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The error is at this line :

dataArray[iLedMatrix][iRow] |=  (byte)(bufferPattern[iRow]) & (1<<7);

dataArray is : byte dataArray[NUMBER_LED_MATRIX][NUMBER_ROW_PER_MATRIX];

bufferPattern is : const patternp * bufferPattern;

patternp is a typedef of the type : typedef prog_uchar patternp[NUM_ROWS];

I can see in the Reference that prog_uchar is 1 byte ( 0 to 255 ). So I do not understand the error about losing precision? Any idea?

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3 Answers 3

up vote 5 down vote accepted

The problem is in this sub expression

(byte)(bufferPattern[iRow])

The variable bufferPattern is of type const patternp * so when the indexer is applied the result is patternp. The type "patternp" is typedef to prog_uchar[]. So in actuality this expression is saying

Cast a prog_uchar* to a byte

Byte is almost certainly a single byte value and prog_uchar* is the platform specific pointer type (either 4 or 8 bytes). This does indeed result in a loss of precision. Perhaps you meant to dereferenc this value?

(byte)(*(bufferPattern[iRow]))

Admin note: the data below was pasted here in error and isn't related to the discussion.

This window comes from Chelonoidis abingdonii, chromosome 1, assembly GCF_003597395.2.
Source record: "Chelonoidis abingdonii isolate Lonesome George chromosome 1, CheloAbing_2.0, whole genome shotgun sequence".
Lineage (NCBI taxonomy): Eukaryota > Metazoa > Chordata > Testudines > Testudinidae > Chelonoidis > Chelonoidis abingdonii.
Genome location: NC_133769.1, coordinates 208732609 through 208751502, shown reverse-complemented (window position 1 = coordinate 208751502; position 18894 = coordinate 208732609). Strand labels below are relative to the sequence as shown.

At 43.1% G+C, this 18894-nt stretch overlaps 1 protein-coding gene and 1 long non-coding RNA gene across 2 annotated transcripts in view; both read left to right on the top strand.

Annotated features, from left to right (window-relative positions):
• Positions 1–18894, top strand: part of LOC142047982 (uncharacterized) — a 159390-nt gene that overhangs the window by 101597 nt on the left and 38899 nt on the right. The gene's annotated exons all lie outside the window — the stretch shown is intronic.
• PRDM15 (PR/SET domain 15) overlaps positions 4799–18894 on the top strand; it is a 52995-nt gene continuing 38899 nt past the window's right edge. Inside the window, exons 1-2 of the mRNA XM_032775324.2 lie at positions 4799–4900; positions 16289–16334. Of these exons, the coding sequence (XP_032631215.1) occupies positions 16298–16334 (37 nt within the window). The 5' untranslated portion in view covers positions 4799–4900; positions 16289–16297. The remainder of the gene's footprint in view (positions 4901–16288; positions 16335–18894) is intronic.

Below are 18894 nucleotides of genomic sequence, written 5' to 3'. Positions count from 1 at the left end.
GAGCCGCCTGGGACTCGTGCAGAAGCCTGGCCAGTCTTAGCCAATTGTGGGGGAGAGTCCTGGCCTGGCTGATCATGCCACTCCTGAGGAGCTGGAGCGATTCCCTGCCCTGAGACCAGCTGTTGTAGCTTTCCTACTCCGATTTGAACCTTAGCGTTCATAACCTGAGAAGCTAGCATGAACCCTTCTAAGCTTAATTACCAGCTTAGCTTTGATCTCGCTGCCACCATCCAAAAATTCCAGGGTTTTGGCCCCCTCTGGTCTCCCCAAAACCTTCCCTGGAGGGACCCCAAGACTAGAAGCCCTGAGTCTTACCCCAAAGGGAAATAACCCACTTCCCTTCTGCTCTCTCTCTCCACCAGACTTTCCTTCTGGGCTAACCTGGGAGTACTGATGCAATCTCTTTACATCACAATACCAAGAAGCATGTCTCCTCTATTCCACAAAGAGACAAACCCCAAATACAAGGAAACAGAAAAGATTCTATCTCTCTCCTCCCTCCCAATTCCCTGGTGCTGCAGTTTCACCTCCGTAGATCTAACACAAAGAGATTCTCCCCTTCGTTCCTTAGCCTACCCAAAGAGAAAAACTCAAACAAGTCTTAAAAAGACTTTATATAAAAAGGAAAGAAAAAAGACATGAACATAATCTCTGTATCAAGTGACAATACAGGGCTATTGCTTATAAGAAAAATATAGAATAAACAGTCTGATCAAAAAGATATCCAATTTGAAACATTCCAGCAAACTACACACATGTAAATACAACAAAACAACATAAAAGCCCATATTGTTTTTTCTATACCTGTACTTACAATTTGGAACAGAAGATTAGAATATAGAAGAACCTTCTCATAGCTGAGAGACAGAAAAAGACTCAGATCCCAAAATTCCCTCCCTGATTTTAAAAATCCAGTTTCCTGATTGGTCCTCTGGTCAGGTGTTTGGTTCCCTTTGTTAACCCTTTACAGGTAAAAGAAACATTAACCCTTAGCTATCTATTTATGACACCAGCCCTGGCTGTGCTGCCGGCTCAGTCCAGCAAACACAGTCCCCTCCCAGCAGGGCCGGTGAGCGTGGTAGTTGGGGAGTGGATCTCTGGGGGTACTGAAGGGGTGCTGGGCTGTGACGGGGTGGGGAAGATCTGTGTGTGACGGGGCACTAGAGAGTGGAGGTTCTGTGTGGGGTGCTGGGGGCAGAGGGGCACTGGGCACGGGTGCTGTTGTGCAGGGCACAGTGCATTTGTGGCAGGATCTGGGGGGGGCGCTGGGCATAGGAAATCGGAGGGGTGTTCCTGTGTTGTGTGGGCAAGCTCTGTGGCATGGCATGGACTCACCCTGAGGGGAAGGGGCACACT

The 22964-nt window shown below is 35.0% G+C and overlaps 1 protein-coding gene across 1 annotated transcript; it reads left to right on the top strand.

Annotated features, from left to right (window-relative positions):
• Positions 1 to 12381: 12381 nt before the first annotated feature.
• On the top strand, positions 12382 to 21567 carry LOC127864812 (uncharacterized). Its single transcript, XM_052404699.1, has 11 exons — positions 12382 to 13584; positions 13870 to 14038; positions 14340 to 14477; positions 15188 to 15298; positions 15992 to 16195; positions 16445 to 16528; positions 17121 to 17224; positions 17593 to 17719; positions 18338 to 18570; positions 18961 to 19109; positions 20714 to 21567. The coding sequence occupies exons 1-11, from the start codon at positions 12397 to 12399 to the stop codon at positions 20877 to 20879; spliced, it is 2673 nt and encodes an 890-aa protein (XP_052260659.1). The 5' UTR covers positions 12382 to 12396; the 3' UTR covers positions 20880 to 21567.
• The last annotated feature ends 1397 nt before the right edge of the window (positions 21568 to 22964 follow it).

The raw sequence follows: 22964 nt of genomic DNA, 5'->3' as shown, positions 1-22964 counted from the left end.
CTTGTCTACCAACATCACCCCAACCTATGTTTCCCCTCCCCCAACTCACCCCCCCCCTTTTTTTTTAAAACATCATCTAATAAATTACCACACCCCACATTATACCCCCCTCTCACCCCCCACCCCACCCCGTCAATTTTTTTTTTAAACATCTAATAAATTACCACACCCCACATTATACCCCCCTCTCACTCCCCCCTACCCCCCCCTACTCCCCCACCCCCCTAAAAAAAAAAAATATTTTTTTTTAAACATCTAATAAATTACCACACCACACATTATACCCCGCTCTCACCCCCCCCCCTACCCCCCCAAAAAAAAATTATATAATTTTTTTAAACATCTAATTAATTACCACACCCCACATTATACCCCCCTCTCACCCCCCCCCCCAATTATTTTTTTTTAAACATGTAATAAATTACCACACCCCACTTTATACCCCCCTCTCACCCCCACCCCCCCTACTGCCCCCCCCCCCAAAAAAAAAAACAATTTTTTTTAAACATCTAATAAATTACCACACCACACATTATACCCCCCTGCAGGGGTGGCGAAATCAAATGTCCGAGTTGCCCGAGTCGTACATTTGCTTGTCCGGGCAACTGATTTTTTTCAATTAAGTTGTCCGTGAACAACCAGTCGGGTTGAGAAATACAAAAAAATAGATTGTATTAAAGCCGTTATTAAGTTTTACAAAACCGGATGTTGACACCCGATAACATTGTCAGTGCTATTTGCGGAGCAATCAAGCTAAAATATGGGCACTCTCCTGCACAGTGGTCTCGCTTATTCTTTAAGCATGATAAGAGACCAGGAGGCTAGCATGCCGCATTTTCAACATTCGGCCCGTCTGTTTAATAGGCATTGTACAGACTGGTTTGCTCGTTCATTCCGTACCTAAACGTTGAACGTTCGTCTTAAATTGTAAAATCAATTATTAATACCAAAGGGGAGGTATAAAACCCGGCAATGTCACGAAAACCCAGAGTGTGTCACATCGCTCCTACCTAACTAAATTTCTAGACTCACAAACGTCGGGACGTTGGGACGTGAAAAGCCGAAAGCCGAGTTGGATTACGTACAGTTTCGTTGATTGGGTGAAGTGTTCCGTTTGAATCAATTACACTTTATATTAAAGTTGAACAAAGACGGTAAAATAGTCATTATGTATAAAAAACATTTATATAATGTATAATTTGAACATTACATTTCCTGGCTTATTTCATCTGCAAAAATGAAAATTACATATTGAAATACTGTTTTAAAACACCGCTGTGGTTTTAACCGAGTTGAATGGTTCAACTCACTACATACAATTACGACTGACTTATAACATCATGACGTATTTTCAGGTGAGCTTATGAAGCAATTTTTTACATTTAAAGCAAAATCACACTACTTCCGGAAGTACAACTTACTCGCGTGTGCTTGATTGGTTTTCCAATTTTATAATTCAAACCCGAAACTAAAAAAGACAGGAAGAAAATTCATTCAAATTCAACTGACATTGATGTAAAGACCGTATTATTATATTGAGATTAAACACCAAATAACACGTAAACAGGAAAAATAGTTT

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You got the problem and the right solution. Thx, my C is a little rusty, I need to wake up! Thx –  Patrick Desjardins Apr 17 '09 at 19:48
    
@Daok, drink more coffee ;) –  JaredPar Apr 17 '09 at 19:52
    
Incidentally, as the platform is AVR - pointers are only 16bits. –  Peter Gibson Sep 22 '09 at 11:40

You are trying to cast from a pointer type to byte. A pointer type is usually represented on 4 bytes (32 bit OS) or 8 bytes (64 bits), and you are trying to convert its address value to 1 byte.

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Thanks, cannot accept because you are right about the reason but Jared got the reason and the solution. –  Patrick Desjardins Apr 17 '09 at 19:49

bufferPattern[ iRow ] resolves to a patternp, which is a prog_uchar[ NUM_ROWS ].

So you're actually casting an array (implemented as a pointer) to a byte. Makes no sense; lucky the compiler warned you!

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